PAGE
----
I am so sorry that upon reaching this milestone in your life and meeting someone you consider for marriage, the happiness that you are entitled to is now being blighted not just by the opposition of your parents, but the guy’s parents as well. There is no decision more important and exciting at the same time than in deciding to marry someone. That you do not have your parents’ involvement to give you their blessings or support is a painful burden. And I believe you are not able to find peace with yourself as you struggle with mixed emotions.
The first thing that you and the guy need to do is conduct a thorough investigation as to the relationship both your parents had with one another once upon a time. I know how bad this is going to make you feel—that you are sneaking around the people who brought you into this world and raised you. But you must figure out whether their objections are based on something tangible, or, forgive me, based on a selfish reason.
Even if you discover a selfish motive on their part, it does not make them bad people; rather they are misguided. In the society we are living in today, external pressures are severe. And it might be that a matrimonial partnership between the two sets of parents may tick off people they associate with. They might be struggling with issues of societal acceptance.
Once you get the story straight, or at least most of it, you and the guy whom you want to marry must sit down and strategize maturely. If it turns out that your parents are projecting their own fears and issues, which have nothing to do with this relationship, then they are likely trying to protect you from something they believe is negative. It sounds odd, but in such a case the motive is love, though it still does not make it right.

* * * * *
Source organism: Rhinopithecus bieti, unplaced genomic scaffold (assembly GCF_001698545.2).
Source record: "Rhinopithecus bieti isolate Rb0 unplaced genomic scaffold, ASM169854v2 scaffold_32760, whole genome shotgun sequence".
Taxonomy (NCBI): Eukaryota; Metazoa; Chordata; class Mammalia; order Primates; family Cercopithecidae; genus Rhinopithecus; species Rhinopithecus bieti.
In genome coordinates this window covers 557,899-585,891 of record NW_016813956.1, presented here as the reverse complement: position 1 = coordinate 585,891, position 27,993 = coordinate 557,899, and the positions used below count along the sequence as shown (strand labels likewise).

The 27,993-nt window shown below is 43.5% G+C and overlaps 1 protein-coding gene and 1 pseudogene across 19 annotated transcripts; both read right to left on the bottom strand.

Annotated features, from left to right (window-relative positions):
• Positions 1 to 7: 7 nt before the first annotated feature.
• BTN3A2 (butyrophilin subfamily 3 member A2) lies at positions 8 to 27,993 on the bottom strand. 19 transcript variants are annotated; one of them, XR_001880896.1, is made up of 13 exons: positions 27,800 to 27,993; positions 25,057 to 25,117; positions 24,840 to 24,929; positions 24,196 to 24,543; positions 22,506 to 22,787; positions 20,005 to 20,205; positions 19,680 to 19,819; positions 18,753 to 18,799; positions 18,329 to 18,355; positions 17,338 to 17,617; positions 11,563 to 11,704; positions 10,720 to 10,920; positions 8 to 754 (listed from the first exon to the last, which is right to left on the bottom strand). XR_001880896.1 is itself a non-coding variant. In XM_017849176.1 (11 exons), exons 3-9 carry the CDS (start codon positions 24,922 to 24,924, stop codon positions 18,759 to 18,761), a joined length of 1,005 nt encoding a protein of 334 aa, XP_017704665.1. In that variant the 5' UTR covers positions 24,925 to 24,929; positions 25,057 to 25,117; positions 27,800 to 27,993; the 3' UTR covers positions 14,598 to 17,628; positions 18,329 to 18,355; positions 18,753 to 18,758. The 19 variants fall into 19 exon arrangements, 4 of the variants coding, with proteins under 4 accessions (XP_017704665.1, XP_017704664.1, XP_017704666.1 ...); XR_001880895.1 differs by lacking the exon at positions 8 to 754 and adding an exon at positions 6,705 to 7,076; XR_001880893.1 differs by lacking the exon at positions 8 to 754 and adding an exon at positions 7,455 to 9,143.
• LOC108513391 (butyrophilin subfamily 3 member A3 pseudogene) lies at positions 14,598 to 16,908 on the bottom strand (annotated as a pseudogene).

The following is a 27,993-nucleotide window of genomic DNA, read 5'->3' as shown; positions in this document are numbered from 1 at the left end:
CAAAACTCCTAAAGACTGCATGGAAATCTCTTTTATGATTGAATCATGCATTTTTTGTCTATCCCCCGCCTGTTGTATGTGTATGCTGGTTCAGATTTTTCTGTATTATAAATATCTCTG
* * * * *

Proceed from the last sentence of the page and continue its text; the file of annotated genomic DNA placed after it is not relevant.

Remember that if you discover something distasteful where it turns out that your parents were right, then as much as it will hurt both of you, you will have to consider the future impact should this relationship continue.
It sounds like you have both tried everything possible to get your parents to approve. If the two of you really belong together, and from your perspectives whatever the relationship these people had with each other has nothing to do with the life you want to build with this guy, then you are doing nothing wrong in marrying him. The Torah, with its commandments to honor your father and mother, teaches that even if parents do not approve, one is allowed to marry whomever he or she chooses, and it is not considered disrespectful to do so.
You and the guy will each have to tell your parents how much you love them, and how important it will be to have their approval. With a self-assured tone, tell your parents that you plan to move ahead with the engagement and marriage.
From what I have observed, most of the time the parents will eventually attend the wedding. The mechutanim may ignore each other or shoot darts with their eyes to one another, but to save face they will be there. However, be realistic, as it has happened before that the parents may not show up. You will need to make the necessary arrangements beforehand, should such a need arise.
I do not know if the rav who advised this guy by telling him “there are other fish in the sea” examined the situation from all angles, or if he said so in the hopes to bring peace and end all fighting. However, my response with kavod to him is that just as each fish has its identity, you might be destined for this guy.
Please do not lose hope. Historically, these things have a way of falling into place. As much as it is important for everyone to get along, there are many marriages that have succeeded without that. May you and this guy be blessed with the strength to see this relationship progress to the life you both crave, and may both your parents be blessed with the clarity to understand your perceptions.
Baila Sebrow is president of Neshoma Advocates, communications and recruitment liaison for Sovri-Beth Israel, executive director of Teach Our Children, and a shadchanis. She can be reached at Bsebrow@aol.com. v